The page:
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'The Blacklist' recap: 'Luther Braxton Conclusion'

We head into Lizzie’s memory only to find out that memories simply can’t be trusted.

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Virginia Sherwood/NBC

The Blacklist

TV Show
Current Status:
In Season
run date:
James Spader

All of my apologies for the untimeliness of this Blacklist recap; my own personal Post Office was dealing with an unauthorized blow to the immune system. And on Thursday, The Blacklist’s fancy new night, I realized that this episode was one that required 100 percent brain capacity because, until a second viewing, I was half-convinced that the conclusion of “Luther Braxton” was just a fever dream. So, here I am, days later, still pretty confused, but also excited. I make no promises to understand the inner workings of Elizabeth Keen’s psyche, but it seems that no one else does either, so we’re in good company.

Memory is a fickle thing—it can deceive, idealize, sadden, enlighten, control you. For Elizabeth Keen, her memory is a big empty space: Its potential is limitless if only she could access it. It could be a place full of answers—some sort of escape from the wreck her life has become—or it could be a room full of kerosene waiting for one repressed match to light everything on fire. And even though this episode spends quite a bit of time in Liz’s memory, other than a few clues, our understanding of Liz and Red’s intertwined past is really none the richer for it. Because if there’s one thing “Luther Braxton Conclusion” teaches us, it’s that memory can’t be trusted.

Take for example, Raymond Reddington and Luther Braxton. In both installments of his two-part storyline, we hear Braxton repeatedly mention Belfast, the place where his and Red’s histories intersect. For him, it’s a point of pride—a time when he defeated the great Raymond Reddington and made a name for himself in the thievin’ world. But in a truly delicious blow, and the moment that we know Braxton truly never stood a chance at uncovering the Fulcrum, Red reveals that he barely even remembers Belfast. Of course, that could all just be psychological gameplay… because the thing about memory is that it can be manipulated. The exact same moment in the past can mean different things to different people, which is why it’s very important that the Fulcrum—an object that appears to be almost entirely lost to memories of the past—be found by the right person.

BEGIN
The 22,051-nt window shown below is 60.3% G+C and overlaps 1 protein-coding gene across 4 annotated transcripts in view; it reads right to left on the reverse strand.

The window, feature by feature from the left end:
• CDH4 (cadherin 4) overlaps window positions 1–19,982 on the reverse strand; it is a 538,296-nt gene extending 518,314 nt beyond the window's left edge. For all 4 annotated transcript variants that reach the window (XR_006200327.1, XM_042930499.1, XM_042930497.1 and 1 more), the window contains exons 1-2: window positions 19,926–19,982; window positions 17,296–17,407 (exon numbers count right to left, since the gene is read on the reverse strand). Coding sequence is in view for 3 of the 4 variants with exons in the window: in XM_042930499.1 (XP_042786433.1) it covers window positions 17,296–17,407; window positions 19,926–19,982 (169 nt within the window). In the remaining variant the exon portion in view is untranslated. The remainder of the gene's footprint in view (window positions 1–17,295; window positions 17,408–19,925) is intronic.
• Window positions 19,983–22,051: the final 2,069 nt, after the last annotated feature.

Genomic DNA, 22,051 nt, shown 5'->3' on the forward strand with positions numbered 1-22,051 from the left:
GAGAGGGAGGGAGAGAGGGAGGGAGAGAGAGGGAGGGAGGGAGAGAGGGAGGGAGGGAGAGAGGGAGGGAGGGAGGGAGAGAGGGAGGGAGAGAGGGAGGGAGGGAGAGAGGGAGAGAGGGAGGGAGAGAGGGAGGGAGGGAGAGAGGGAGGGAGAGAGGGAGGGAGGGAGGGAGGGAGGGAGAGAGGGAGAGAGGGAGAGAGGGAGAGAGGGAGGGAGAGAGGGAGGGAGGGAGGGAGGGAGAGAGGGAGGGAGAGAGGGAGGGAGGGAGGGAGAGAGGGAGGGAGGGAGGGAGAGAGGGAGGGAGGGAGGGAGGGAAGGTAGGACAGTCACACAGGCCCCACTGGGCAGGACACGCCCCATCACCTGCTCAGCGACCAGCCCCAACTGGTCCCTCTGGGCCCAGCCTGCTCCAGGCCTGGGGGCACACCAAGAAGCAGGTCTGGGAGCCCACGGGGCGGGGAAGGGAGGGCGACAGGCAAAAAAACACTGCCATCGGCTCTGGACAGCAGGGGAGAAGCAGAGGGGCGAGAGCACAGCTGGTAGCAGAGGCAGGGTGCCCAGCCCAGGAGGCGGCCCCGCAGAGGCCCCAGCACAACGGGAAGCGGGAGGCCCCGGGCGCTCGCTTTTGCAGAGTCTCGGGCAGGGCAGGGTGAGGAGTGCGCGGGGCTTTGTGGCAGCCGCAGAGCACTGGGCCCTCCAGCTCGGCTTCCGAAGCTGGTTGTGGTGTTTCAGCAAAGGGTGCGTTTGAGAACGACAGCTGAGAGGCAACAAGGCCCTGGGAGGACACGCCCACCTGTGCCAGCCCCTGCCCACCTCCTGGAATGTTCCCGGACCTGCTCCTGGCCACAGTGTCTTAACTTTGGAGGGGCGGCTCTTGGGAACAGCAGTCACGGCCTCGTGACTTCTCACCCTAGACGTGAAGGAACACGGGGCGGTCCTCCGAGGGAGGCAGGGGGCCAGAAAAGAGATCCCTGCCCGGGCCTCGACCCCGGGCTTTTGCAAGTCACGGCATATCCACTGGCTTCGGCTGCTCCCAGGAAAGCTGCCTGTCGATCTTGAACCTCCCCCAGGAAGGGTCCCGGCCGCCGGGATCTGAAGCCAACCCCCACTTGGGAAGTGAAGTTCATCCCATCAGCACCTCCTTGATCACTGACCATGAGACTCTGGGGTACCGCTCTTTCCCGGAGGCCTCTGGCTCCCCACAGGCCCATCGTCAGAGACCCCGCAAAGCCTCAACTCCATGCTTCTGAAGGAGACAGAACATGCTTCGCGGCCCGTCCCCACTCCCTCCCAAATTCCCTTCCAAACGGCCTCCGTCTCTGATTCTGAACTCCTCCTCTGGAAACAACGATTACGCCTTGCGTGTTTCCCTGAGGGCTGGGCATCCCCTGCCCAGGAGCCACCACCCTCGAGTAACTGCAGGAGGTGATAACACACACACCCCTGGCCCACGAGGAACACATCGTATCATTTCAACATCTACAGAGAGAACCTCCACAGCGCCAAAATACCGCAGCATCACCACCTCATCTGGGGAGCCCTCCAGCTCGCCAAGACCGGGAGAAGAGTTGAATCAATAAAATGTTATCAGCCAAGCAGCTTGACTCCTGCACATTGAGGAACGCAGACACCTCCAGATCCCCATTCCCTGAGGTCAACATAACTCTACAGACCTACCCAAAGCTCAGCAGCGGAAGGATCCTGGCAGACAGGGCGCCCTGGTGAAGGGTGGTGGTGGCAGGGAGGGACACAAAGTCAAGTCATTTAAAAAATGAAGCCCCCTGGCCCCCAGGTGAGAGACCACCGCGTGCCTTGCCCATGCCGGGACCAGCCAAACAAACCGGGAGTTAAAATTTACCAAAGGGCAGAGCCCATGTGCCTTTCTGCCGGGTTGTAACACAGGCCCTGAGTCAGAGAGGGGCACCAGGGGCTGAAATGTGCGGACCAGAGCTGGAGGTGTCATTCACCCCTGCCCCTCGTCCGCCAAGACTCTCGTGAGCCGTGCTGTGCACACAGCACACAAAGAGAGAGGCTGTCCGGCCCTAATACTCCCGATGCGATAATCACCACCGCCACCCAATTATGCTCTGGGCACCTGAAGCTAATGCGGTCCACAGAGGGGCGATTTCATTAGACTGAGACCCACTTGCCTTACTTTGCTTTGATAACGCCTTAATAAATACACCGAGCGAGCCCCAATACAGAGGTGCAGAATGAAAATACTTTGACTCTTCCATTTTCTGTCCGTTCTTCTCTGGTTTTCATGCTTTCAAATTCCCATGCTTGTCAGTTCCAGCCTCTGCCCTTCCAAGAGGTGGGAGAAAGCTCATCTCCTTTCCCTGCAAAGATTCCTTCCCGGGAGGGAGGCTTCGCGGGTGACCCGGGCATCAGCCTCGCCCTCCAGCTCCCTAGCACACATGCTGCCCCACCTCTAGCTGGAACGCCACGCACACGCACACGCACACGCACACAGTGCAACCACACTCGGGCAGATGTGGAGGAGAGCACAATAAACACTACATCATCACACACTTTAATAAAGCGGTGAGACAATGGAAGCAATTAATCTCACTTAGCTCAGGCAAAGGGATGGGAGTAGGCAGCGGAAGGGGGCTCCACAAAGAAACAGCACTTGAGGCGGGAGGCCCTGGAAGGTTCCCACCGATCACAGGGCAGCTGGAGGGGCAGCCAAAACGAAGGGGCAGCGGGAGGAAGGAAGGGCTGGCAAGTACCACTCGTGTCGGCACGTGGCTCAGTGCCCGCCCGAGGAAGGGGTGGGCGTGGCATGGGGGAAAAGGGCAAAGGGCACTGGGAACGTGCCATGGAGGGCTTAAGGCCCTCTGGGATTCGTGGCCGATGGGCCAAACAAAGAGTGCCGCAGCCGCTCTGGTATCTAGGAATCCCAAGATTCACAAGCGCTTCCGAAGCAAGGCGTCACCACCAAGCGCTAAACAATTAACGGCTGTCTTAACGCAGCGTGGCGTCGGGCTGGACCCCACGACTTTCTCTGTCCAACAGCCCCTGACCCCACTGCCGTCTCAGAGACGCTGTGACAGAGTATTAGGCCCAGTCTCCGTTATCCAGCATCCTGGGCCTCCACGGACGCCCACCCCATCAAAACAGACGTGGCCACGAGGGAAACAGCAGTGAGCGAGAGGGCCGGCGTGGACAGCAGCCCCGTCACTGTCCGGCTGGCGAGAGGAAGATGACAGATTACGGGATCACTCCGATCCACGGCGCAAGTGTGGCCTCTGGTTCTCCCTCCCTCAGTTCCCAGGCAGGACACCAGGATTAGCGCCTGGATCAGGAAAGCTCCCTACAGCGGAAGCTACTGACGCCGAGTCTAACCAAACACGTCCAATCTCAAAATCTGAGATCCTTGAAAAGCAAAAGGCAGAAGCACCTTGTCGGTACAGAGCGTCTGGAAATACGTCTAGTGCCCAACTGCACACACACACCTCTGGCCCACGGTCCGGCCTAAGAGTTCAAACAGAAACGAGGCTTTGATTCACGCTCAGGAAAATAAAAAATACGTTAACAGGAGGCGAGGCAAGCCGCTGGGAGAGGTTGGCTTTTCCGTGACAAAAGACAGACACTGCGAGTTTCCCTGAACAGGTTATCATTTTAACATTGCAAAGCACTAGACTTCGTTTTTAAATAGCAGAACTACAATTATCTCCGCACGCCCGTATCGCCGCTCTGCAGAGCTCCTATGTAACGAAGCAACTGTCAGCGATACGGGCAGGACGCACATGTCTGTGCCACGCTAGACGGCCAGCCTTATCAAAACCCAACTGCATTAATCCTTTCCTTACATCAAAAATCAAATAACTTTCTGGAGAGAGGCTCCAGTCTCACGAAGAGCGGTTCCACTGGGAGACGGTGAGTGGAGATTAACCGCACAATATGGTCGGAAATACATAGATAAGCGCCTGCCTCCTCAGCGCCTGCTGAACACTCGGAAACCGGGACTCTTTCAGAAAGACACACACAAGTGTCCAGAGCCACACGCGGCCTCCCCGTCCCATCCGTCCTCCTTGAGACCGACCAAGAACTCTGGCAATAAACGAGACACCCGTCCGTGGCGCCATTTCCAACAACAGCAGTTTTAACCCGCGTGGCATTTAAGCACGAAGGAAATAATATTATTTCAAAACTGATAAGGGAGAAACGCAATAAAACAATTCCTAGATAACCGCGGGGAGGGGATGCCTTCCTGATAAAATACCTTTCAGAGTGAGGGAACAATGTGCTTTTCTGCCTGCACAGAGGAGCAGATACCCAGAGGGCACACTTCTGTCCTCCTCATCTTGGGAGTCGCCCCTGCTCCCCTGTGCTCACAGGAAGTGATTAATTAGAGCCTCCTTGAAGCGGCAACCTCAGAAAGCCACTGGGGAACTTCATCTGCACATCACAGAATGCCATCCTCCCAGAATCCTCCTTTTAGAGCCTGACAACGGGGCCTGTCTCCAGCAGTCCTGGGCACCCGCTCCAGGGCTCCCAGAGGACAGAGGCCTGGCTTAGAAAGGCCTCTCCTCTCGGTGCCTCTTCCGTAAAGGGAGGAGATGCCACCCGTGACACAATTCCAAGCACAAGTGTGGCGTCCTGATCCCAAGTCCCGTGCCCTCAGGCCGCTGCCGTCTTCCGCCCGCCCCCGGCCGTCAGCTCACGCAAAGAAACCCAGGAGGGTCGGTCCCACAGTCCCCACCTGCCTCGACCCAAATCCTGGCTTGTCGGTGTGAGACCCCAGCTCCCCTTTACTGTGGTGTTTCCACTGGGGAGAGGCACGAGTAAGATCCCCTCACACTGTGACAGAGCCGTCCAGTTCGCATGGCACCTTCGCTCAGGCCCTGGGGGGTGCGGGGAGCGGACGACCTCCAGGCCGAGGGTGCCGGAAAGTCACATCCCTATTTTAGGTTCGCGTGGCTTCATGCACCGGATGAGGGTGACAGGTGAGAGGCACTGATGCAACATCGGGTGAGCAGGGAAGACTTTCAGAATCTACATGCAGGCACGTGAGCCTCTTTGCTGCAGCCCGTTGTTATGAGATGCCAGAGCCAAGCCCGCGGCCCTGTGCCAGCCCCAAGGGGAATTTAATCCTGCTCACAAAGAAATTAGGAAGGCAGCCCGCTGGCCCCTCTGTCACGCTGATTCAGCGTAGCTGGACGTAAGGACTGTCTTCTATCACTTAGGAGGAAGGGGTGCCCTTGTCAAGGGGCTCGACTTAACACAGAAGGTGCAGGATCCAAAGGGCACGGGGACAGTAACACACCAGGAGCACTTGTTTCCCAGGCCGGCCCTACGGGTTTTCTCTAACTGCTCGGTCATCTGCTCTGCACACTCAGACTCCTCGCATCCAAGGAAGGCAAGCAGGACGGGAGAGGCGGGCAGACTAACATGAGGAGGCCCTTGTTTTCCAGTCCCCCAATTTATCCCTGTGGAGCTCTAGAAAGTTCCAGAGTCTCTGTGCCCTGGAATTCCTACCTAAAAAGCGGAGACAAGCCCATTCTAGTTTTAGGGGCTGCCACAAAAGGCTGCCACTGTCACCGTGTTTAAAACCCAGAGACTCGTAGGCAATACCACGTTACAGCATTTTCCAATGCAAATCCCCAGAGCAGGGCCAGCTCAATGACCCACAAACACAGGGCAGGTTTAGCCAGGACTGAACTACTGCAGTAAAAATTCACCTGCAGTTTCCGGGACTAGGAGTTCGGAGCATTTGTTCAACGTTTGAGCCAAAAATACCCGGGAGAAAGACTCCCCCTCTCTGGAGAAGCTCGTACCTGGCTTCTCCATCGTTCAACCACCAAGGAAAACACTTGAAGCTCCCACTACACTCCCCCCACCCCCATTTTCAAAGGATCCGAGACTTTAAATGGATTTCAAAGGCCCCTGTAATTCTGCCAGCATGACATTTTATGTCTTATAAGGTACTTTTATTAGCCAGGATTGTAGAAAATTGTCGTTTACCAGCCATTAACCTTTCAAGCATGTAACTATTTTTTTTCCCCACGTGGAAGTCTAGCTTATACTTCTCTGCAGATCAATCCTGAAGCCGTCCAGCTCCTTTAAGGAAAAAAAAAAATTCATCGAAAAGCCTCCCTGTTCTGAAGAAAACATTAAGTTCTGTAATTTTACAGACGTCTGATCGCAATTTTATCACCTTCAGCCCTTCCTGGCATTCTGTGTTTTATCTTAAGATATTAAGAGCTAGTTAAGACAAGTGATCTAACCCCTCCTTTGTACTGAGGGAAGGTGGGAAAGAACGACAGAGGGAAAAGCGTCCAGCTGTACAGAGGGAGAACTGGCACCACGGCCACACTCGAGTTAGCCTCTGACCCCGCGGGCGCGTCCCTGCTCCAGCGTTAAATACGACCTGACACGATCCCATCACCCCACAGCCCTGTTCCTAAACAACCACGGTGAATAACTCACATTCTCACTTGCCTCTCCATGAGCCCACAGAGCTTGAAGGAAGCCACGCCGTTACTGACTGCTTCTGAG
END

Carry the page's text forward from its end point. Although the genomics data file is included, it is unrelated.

The hour opens moments after last week’s Super Bowl episode left off, in the wreckage of The Factory just after it’s been hit by the missiles “The Director” (David Strathairn) sent to destroy Red. But that pretty terrible plan was unsuccessful, as we find Red, Ressler, and Samar figuring out a way to get communication back to the Post Office to let them know they’re alive (barely, in the case of poor Samar). Liz, on the other hand, is in the meaty grips of Luther Braxton, being whisked away on a helicopter to be poked and prodded until he figures out what part she plays in finding the Fulcrum.

And as it turns out, the people Braxton is working for are The Director and his gang of classy villains who we saw discussing Red’s threat status last week. This makes The Director’s decision to torpedo The Factory with the man he has hunting for the Fulcrum potentially still in it all the more confusing, but presumably destroying Red was worth it. It also clears up Braxton’s enthusiasm for his mission, as the people he’s working for are a powerful bunch, and supposedly the very same people who would be destroyed if the information contained by the Fulcrum was ever revealed. So what’s a little waterboarding of an FBI agent with all that at stake?

Braxton gets Liz to an abandoned warehouse in Anacostia and proceeds with the torturing-for-Fulcrum-information, but it’s no use… if she ever knew anything about the Fulcrum and “the night with the fire” that Braxton revealed he was privy to last week, she doesn’t remember it now. Now, this is when Luther Braxton starts to not seem like the sharpest tool in the shed—more thug than worthy Reddington opponent. Braxton tells Lizzie that he once needed help repressing a memory, and the woman that helped him forget is going to help her remember. After invading her home and taking her son hostage, Braxton informs Dr. Selma Orchard, “I’m thinking if you were able to bury one of my memories, then you can retrieve some of hers.” Dr. Orchard resists at first, letting Braxton know that the memory isn’t just a Ziplock bag—as easy to open as it is to close. But with her son’s life at stake, she gets to work and Lizzie is soon under anesthesia entering a “lucid waking dream state” to take her back 26 years to the night of the fire.

NEXT: Next time, maybe just a dream journal is the way to go…